4. Why do you write?
Because I can’t sing or dance. And because I love beautiful words. Reading a beautiful book or poem is like running an IV to my soul; it revives me at some deep level I can’t explain.

5. What would you be doing with your free time if you weren’t writing?
Making up stories is a compulsion, so I always do that. But I also am busy as a speaker, and will be traveling to Thailand this summer to speak.
My other great passion is dogs. I volunteer as a “foster mom” for Great Pyrenees Rescue of Atlanta and help raise one of the biggest breeds on earth. My male Pyrenees just had a puppy check up and weighed 130. He needs to fill out a little, too. I call him my “baby,” and kiss him on the nose constantly. I praise God for making dogs! What a constant source of joy for me.

6. What are you working on right now?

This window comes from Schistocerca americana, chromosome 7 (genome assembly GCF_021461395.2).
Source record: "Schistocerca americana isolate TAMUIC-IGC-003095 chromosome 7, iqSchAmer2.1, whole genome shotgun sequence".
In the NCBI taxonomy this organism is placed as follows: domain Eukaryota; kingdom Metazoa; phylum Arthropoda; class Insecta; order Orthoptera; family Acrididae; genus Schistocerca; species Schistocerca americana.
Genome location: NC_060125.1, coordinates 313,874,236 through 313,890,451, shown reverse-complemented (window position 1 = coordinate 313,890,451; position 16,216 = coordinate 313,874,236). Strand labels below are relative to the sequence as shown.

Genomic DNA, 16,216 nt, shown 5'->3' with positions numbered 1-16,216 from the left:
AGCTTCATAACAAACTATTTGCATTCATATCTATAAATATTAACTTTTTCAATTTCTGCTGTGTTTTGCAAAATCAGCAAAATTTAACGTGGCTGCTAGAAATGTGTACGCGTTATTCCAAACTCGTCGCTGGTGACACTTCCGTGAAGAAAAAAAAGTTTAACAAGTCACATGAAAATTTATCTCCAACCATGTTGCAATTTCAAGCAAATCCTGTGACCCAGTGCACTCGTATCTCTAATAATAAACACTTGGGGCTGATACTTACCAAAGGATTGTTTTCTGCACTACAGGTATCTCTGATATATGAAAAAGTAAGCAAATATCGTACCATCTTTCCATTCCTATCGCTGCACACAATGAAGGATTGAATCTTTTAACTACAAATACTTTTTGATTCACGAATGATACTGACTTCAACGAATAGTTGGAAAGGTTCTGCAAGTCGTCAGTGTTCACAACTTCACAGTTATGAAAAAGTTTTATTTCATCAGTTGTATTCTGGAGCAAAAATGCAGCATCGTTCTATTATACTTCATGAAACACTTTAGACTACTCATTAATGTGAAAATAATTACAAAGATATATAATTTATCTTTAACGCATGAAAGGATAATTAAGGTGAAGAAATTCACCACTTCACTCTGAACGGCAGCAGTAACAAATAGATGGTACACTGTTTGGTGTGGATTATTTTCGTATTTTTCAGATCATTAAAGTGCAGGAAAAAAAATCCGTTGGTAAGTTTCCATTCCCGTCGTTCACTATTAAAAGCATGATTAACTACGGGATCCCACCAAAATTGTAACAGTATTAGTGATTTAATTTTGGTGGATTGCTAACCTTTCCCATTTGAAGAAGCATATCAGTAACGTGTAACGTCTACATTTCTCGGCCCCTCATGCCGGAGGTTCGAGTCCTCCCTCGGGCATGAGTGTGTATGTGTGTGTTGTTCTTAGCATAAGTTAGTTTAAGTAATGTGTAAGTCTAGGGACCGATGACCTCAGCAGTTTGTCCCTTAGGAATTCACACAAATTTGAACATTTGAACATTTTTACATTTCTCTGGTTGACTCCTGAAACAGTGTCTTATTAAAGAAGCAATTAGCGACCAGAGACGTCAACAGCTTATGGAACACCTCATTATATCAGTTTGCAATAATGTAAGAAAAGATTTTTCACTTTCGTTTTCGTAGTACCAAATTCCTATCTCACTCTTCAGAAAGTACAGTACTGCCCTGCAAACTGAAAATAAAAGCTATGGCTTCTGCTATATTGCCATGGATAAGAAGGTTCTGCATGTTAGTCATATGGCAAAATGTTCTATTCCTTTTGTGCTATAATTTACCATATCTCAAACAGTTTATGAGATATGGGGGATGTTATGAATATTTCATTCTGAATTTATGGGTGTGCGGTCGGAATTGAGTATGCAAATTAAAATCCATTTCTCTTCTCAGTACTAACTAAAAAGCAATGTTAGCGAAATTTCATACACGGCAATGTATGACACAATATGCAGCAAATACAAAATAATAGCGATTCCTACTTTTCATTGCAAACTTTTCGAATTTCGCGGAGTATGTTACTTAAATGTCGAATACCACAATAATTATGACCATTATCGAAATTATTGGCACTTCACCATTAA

I just finished DESIRED: THE STORY OF SAMSON AND DELILAH. Told from the point of view of the women who loved him (his mother, his first wife and Delilah) the book offers an epic love story that will surprise even the readers who have already read the biblical account.

7. Do you put yourself into your books/characters?
In writing WOLVES AMONG US, I did in several ways. The Inquisitor character, Bastion, challenges people to understand the necessity for persecuting suspected witches. His arguments were taken directly from the “Christian” witch hunter’s manual of the 1500’s, which was later discredited by the Church. His Scriptural arguments are so slippery, so logical and reasonable, that unless you know your Bible very well, you’ll be tempted to believe everything he says. He frightened me because he exposed how vulnerable I am, how vulnerable we all are.